Biodiversity Offsetting – Are We All Ready?

Biodiversity Offsetting – Are We All Ready?

Defra is currently analysing the consultation responses received on the Defra green paper entitled Biodiversity Offsetting in England.  The paper was published in September 2013 and the consultation period ended on 7 November 2013. It is understood that there is general support across all the main political parties to implement a biodiversity offsetting system in some form. Biodiversity offsetting is already being ‘used’ in different ways in development projects, not least within the Defra Trial areas. As such professional ecologists and other professional disciplines, in particular planners and developers, need to be up to speed with the principles, the application of the system as it currently is being implemented, and how it might evolve.

BSG Ecology submitted a consultation response in November 2013 due to our ongoing interest in the proposed system, (see Viewpoint_Biodiversity_Offsetting  pdf at the end of this article) and because we are currently working with several clients in offsetting trial areas who are facing the real challenges of applying the offsetting metric in practice. Based on our recent experience and the questions posed by Defra, our assessment of the emerging key issues for biodiversity offsetting can be summarised as follows:

  • There is a need for consistency in the application of the metrics calculator principles between local authority areas.   It is reasonable for developers, who may be operating throughout England, to expect this, and from our experience there is undoubted inconsistency.
  • Local variation may be built into the detail of the metrics system by local authorities to allow for locally distinctive habitats to be valued more highly. However, where there is a need for variations in values, they should be presented publicly and transparently, with sound scientific reasoning and an appropriate evidence base.
  • Ecological expertise is required to objectively interpret the application of the criteria within the metric (including distinctiveness and condition on a case by case basis) to ensure that it is fairly and reasonably applied.
  • Expectations of the time required to process offsetting applications are that it will be quicker to agree ecological compensation requirements by using a standard approach.  However, the time required to progress a planning application through to determination can be influenced by factors other than ecology such as the negotiation of local politics, affordable housing requirements or the s106 obligation requirements as a result of biodiversity offsetting. In our experience, estimated costs for biodiversity offsetting schemes can be high and the resulting negotiations protracted, further adding to the time required to process a planning application. The current lack of a market of offset providers means that there is no established cost-base for calculating the financial cost of biodiversity offsetting projects. Higher costs resulting from the provision of biodiversity offsetting financial payments could have knock-on effects on the availability of remaining s106 funds for other infrastructure considerations such as education.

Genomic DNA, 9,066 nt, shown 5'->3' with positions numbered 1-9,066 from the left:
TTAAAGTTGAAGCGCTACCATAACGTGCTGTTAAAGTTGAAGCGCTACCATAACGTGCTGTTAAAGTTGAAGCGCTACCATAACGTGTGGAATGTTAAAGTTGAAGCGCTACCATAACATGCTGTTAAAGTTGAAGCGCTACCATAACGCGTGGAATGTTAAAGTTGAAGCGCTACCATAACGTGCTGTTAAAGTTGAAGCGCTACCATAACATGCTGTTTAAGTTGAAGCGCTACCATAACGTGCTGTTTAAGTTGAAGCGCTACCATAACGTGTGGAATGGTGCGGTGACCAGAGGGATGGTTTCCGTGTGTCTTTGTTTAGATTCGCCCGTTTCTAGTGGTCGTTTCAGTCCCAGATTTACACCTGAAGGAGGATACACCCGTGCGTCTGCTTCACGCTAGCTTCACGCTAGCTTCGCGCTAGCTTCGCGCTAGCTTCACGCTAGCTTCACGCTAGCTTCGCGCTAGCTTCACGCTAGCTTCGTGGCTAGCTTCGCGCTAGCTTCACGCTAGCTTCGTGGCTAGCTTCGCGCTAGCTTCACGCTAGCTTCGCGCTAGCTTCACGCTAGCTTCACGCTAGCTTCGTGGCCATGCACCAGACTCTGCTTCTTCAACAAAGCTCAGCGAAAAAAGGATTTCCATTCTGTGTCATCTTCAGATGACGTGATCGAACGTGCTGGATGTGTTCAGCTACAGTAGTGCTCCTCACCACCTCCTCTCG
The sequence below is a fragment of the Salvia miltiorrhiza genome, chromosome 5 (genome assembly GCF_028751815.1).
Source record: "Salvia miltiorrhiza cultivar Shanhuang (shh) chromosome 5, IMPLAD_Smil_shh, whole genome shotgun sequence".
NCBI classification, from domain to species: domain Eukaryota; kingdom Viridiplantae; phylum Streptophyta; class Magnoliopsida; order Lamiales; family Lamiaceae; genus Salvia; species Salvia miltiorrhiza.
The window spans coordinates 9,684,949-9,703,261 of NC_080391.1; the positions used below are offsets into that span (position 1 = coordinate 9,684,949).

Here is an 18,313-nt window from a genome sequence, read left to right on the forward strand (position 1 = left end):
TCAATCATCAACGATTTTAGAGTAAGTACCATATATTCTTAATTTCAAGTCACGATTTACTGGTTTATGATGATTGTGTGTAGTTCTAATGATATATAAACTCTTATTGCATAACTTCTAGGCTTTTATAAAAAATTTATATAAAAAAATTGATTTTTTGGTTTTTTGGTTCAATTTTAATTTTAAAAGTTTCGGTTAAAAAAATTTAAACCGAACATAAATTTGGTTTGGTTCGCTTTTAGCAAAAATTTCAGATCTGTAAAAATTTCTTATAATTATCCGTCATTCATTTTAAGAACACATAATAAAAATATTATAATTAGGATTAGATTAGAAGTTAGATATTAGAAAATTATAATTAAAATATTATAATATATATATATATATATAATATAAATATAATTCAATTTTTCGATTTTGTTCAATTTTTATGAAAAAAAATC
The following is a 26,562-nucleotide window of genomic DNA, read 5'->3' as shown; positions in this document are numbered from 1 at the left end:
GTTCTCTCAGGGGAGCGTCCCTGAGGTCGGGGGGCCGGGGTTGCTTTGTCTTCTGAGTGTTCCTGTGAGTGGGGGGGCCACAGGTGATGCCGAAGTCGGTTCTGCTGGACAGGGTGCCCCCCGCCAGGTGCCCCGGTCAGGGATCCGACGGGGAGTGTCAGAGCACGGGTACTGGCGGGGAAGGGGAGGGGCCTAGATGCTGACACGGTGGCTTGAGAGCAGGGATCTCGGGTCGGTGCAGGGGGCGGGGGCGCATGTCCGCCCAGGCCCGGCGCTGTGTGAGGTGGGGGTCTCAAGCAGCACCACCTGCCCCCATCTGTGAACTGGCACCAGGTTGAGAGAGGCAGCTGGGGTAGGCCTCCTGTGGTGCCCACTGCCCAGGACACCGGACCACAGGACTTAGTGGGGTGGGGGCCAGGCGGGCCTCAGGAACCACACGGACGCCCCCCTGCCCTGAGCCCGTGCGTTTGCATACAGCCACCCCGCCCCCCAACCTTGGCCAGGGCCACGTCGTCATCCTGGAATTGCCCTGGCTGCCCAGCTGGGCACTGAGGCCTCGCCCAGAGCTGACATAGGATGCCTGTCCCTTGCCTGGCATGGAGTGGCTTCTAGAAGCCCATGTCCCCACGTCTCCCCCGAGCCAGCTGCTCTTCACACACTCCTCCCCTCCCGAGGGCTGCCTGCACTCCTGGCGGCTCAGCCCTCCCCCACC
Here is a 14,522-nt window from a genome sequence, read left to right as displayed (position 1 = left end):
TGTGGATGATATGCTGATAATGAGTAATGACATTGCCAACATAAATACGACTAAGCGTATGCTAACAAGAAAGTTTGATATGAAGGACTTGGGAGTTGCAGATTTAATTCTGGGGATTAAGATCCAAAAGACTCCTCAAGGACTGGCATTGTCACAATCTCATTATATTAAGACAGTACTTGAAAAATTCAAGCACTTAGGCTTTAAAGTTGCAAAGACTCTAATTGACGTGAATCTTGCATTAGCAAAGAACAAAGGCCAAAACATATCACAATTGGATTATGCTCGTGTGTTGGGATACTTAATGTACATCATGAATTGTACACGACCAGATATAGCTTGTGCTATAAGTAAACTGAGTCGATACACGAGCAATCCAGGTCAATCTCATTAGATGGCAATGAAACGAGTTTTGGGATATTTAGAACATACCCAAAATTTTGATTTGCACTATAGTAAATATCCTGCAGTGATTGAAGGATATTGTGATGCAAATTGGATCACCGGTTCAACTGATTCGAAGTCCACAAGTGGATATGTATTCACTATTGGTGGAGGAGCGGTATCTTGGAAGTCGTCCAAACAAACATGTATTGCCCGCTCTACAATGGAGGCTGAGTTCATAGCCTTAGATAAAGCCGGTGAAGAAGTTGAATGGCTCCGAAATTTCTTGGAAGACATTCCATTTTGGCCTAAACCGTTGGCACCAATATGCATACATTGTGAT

• There is an as yet unresolved tension between the inclusion of low value habitats such as all arable land (regardless of biodiversity value) in offsetting calculations and the valuation of these habitats in EIA terms. On the one hand such habitats are often assessed of having value only in the local context, and on the other there could be a requirement to offset the loss of the habitat. Is there really a clear need to provide off setting for such inherently low-value habitats?  If offsetting for such habitats is going to be required, then there is going to be a need to work out how this is reflected in EIA valuation and assessment.
  • The like for like replacement (or more) for all hedgerows, as currently proposed, will generate many kilometres of hedgerow. In our view, it may be appropriate in some cases to consider offsetting with another habitat type rather than hedgerow so long as it adds to or improves habitat connectivity.
  • There is going to be a need for clear strategic thinking at local level for offsetting priorities if this system is going to help deliver the ambitious vision of the Lawton Review – Making Space for Nature.

Be prepared

We need to be ready for biodiversity offsetting and work to future-proof development applications where offsetting may be required, by considering the potential for offsetting at the feasibility, design and masterplanning stages.

If developers take a lead and drive the issue forward, rather than wait to see how planning authorities respond,  this could provide an opportunity to reduce application time and costs. It could also give rise to some real opportunities for the implementation of the Lawton Review recommendations of ‘bigger, better, more joined up’ habitats (see 201009space_for_nature pdf at the end of this article).

We will be preparing a follow-up article and posting it on our News and Views pages about what biodiversity offsetting might mean to individuals and organisations who can provide land for offsetting.

If you would like to talk to BSG Ecology about biodiversity offsetting and what it may mean for you, or you would like a senior member of our team to come and talk to you and your colleagues about biodiversity offsetting, please contact Kirsty Kirkham or Dr Peter Shepherd.

Biodiversity Offsetting – Pandora’s Box, Nature Tax or a positive contribution to addressing biodiversity loss?

Photograph shows an example of regenerating ancient woodland (oak-birch).


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